Take the 2-minute tour ×
Mathematics Stack Exchange is a question and answer site for people studying math at any level and professionals in related fields. It's 100% free, no registration required.

I am unsure the formal mathematical terminology/notation for dealing with sequences generated from integer modulo arithmetic. So first off, could someone recommend a book that focuses on the sequences generated from arithmetic operations on finite sets of integers? I bought an elementary number theory book and an abstract algebra book but neither ever discussed sequences.

Now the more explicit question. Consider: $$f \left[ n \right] = a n \left( \text{mod} \; N \right) \\ g\left[n\right] = b n \left( \text{mod} \; N \right) $$ where $a,b \in \mathbb{Z}$, $n \in \{0, 1, 2, \ldots \}$, $N \in \{2, 3, 4, \ldots\}$ and $a \left( \text{mod} \; N \right)$ is the remainder of $a / N$. I want to prove that sometimes the sequence $g[n]$ "generated" (may not be correct term) by a choice for $b$ is a "permutation" (may not be correct term) of the sequence $f[n]$ generated by $a$ if $N$ is the same both. I also want to show that the new permutation can be generated by $$g \left[ n \right] = f \left[ k n \right]$$ for some $k \in \mathbb{Z}$ whenever such a permutation exists. I have a suspicion that if $a$ and $b$ are relatively prime to $N$ then such a permutation exists from what little I know of congruence relations, but I can also think of cases where $a$ is relatively prime to $N$ and $b$ is not that this still works.

share|improve this question
    
If $b$ is not relatively prime to $N$, then there will be periodicity with period $\lt N$. If $a$ is relatively prime to $N$ then the period will be $N$. So there seems to be no clear sense in which one sequence is a permutation of the other. –  André Nicolas Aug 25 '12 at 16:11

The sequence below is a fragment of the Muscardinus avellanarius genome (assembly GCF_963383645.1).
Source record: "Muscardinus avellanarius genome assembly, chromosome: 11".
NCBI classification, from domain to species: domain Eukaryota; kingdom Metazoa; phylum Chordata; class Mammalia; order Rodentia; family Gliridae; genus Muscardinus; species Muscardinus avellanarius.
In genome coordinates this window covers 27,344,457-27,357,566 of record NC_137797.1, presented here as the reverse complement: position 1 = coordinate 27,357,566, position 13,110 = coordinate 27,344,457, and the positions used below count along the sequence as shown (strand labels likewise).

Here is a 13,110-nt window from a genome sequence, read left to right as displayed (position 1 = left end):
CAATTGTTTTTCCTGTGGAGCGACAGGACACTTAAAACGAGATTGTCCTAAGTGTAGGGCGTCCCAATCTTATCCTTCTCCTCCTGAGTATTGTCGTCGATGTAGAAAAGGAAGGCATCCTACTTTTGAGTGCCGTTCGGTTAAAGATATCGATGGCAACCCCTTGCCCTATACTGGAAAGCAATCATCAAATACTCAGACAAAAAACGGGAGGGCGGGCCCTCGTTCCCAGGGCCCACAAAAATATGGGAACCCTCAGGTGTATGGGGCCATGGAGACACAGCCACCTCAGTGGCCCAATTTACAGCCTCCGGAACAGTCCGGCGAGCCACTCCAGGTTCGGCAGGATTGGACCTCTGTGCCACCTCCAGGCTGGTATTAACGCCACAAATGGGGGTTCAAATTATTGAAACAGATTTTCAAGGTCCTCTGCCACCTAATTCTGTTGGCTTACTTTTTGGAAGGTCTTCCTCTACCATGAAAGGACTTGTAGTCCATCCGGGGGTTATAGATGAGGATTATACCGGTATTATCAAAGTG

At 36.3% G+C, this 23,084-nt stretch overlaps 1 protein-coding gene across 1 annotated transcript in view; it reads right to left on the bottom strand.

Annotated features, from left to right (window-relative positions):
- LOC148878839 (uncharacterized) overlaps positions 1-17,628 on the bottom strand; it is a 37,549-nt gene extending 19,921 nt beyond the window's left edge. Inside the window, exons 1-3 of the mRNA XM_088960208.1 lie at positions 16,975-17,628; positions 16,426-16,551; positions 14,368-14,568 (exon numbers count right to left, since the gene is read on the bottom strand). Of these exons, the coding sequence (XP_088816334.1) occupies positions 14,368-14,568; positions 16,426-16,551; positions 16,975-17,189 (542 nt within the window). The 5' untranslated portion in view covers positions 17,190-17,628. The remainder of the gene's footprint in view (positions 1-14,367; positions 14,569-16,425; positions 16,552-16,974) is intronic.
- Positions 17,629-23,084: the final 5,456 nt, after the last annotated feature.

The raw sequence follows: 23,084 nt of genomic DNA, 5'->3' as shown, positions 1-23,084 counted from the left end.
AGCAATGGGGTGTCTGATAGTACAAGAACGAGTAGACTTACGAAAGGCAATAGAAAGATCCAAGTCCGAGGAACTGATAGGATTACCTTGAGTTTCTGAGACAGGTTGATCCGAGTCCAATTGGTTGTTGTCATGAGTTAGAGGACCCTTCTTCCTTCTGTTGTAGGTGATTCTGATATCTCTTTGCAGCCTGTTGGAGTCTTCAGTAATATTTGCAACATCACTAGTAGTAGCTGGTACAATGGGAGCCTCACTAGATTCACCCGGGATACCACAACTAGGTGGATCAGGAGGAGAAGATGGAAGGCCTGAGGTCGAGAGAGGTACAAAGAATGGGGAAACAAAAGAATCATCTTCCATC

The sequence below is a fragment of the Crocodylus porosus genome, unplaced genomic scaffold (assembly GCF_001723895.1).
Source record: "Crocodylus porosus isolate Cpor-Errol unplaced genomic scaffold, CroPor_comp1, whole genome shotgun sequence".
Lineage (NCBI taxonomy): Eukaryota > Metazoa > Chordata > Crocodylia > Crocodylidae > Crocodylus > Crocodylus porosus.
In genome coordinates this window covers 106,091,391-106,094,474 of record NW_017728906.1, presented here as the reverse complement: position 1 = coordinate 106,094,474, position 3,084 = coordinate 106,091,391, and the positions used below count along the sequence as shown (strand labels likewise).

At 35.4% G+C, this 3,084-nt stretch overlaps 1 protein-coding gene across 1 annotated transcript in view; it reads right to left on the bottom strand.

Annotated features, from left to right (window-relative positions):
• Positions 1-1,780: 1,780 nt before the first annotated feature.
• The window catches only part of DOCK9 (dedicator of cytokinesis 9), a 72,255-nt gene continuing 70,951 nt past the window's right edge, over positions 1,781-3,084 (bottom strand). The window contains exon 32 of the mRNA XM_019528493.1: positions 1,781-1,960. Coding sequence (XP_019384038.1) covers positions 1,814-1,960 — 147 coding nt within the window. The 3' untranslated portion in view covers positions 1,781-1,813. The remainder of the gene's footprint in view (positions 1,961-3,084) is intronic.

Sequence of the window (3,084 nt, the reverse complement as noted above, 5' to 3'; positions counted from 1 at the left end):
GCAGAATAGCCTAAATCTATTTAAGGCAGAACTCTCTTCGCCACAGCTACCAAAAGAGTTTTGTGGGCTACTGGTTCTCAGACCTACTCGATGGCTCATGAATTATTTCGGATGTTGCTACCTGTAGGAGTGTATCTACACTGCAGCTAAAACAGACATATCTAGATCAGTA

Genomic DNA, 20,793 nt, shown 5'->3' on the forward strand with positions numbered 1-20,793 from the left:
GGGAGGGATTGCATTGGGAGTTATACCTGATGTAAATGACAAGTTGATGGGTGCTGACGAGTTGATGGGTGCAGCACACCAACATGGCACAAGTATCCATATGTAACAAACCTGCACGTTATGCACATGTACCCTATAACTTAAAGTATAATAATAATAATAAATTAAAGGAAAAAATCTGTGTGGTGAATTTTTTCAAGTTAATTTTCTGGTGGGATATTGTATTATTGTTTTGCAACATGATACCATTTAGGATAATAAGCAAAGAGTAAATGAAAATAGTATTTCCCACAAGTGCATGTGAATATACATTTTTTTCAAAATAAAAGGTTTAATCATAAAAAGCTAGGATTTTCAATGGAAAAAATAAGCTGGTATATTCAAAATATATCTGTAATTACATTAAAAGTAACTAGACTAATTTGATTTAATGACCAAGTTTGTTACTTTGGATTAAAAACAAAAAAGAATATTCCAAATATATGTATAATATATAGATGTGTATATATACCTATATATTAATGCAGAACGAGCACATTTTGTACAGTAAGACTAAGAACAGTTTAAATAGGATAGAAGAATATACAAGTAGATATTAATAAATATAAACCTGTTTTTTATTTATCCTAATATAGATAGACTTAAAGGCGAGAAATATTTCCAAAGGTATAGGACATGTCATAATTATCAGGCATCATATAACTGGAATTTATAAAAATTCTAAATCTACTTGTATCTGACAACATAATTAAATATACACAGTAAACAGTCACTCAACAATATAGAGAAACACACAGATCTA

What I was thinking was something along the lines $f[n] = n (\text{mod} \; 8)$ and $g[n] = 2n ( \text{mod} \; 8)$. Then $f[n] = \[0, 1, 2, 3, 4, 5, 6, 7\]$ and $g[n] = \[0, 2, 4, 6 \]$, but $f[2n] = \[0, 2, 4, 6 \]$. Again, permutation might be the wrong word. –  dcdo Aug 25 '12 at 16:36
    
About references, for a while if you are investigating such sequences, the ordinary tools of modular arithmetic should be enough. You are right about what happens when $a$ and $b$ are relatively prime to $N$. Each of the sequences has period $N$, and goes in some order through the numbers $0$ to $N-1$. –  André Nicolas Aug 25 '12 at 16:45
add comment

1 Answer

up vote 0 down vote accepted

As stated in the comments, if $a$ and $b$ are coprime to $N$, then each of the sequences has period $N$. In this case $g[n]=f[kn]$ with $k=a^{-1}b$, where $a^{-1}$ is the multiplicative inverse of $a\pmod N$. This also works if only $a$ is coprime to $N$ (but in this case $g[n]$ has a shorter period).

More generally, if $d:=\gcd(a,N)\mid b$, then with $a'=a/d$, $b'=b/d$ and $N'=N/d$ we have $g[n]=f[kn]$ with $k=a'^{-1}b'$, where the multiplicative inverse is taken $\bmod{N'}$.

If $d\nmid b$, then $g[n]$ takes values that $f[n]$ doesn't take, so there can be no $k$ with $g[n]=f[kn]$.

share|improve this answer
add comment

Your Answer

 
discard

By posting your answer, you agree to the privacy policy and terms of service.

Not the answer you're looking for? Browse other questions tagged or ask your own question.